New influences still emerged, thus we see more contact with the Greek cities, mainly in Sicily . Malta produced cloth, olives, oil and honey. Meli is the Greek word for honey and Melita is another suggestion for the origin of the island's name. Life in Malta was prosperous in the roman period, and there was wealth on the island. We now know that the Romans built the bases of many of the round towers that can be seen around the island. Towards the end of the 4 th century AD, the Roman Empire was split into two and Malta formed part of the eastern empire with Constantinople as its capital. Little evidence of Byzantine contact remains apart from small items such as coins.

Villa in Rabat

The Roman Villa in Rabat probably belonged to a rich Roman merchant or senior civil servant. It is beautifully sited, looking west over the valley towards Mtarfa. The ruins were discovered in 1881. The small museum was added in 1923. Here we can see various Roman remains, such as amphorae (clay pots) statuettes, pottery and glassware. Some of these were found on the site of this Roman villa, while others were found at other Roman sites in Malta - such as a Roman Tower near Safi and at Marsaxlokk.

The Roman villa in Malta contains various examples of Roman mosaics, these are pictures or patterns produced by an arrangement of small variously colored pieces of glass or stone. Work of this kind is art in itself. Mosaics originated around 500BC in Greece and were originally made from pebbles. Mosaics were usually imitations of paintings. They were extremely popular and extremely valued by Romans.

Publius was the Roman Governor of Malta when St. Paul landed on our island after being shipwrecked while on his way to stand trial in Rome . The story goes that St. Paul cured Publius' father of an illness. The Roman site of 'San Pawl Milqhi' is the traditional site of St. Paul 's first meeting with the Governor around 58AD.

The site was certainly an agricultural center founded in the 2 nd century BC. A fire destroyed it in 5 th century AD, but it flourished again in the 3 rd and 4 th centuries AD. The site had become a place of pilgrimage from the 7 th century Ad.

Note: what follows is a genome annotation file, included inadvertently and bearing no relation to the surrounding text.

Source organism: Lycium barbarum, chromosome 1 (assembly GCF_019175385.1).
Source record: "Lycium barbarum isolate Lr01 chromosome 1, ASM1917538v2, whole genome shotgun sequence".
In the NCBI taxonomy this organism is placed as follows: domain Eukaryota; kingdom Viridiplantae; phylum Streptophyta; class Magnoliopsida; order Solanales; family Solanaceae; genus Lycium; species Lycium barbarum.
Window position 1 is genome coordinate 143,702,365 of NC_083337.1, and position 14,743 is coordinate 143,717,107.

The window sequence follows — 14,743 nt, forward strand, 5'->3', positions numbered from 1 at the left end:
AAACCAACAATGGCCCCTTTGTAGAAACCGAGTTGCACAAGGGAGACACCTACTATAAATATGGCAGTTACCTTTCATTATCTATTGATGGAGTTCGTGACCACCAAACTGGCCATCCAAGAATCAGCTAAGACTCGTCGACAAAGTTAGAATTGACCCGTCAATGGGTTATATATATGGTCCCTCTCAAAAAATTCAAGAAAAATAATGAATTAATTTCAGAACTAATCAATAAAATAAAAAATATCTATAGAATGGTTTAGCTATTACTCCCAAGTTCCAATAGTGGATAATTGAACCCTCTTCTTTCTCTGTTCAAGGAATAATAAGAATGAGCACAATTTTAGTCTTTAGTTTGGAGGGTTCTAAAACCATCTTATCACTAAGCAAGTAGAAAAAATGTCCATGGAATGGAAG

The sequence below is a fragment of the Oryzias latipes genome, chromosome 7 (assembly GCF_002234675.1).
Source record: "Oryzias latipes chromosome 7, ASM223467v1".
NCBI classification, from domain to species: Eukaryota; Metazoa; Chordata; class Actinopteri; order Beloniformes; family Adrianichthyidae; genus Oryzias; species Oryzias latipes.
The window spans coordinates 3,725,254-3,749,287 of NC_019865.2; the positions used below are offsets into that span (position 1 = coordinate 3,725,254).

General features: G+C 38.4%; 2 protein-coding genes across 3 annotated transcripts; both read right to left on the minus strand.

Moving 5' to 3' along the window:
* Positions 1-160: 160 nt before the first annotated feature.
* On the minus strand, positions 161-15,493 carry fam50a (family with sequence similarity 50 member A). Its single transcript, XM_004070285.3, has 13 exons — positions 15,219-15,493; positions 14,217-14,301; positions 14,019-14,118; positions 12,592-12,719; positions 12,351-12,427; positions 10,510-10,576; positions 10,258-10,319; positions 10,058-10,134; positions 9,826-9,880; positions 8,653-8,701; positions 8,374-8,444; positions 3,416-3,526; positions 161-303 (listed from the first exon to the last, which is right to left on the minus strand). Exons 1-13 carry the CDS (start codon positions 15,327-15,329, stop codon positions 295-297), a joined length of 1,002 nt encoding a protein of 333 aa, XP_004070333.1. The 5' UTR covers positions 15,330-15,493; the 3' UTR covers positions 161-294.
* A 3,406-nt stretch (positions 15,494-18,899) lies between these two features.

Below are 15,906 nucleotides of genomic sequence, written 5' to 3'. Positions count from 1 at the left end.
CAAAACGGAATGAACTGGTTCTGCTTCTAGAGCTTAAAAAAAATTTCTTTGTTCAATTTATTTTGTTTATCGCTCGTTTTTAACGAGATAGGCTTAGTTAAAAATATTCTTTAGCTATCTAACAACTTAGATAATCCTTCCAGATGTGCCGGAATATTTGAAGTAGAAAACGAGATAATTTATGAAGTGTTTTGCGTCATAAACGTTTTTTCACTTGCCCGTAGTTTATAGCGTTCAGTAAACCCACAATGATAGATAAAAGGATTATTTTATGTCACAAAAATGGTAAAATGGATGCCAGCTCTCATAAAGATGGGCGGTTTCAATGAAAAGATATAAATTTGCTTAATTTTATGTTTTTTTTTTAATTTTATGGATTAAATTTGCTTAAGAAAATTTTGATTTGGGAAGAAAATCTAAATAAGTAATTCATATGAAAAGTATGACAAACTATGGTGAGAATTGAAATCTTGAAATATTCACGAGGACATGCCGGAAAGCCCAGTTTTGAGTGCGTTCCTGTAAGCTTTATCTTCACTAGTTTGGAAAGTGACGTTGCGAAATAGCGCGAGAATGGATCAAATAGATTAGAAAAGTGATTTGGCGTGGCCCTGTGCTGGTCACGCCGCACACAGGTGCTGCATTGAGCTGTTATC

Publius Villa
St.Agatha's Catacombs In Rabat

Early Christians across the Mediterranean , used catacombs as a place of refuge and where meetings could be held. They were also used to bury the dead. It is said that St. Agatha has hidden there to escape persecution in Sicily during the 3 rd century AD.

In St Agatha's, there are over 500 graves of several types, the majority of children. There are sections for pagans and Jews, as well as for Christians. The walls are decorated with frescoes and paintings from the early Christian and Byzantine periods. Around the seventh Century, the catacombs ceased to be used.

The Arab Period (870AD - 1090AD)

In 870, Malta fell to Arabs, with Sicily falling shortly afterwards. Arab conquest and influence had spread westwards in the Mediterranean in the 7th and 8th Centuries AD, and already extended to Spain , Southern France , parts of Italy and Sicily . Their occupation of Malta was to last for the next 220 years.

During this period, Christianity was sometimes tolerated, but more often suppressed. Malta lost its independence. Our inheritance from this period is mainly cultural, as little of the art and buildings of the time have survived. The basis for the modern Maltese language was laid, thus replacing one Semitic language (Phoenician from the Punic period) with another. New crops were introduced, notably cotton and citrus fruits, as were new farming and irrigation methods. And the origin of many of our place names can be traced.

The Norman & Early Medieval Periods (1090AD - 1530AD)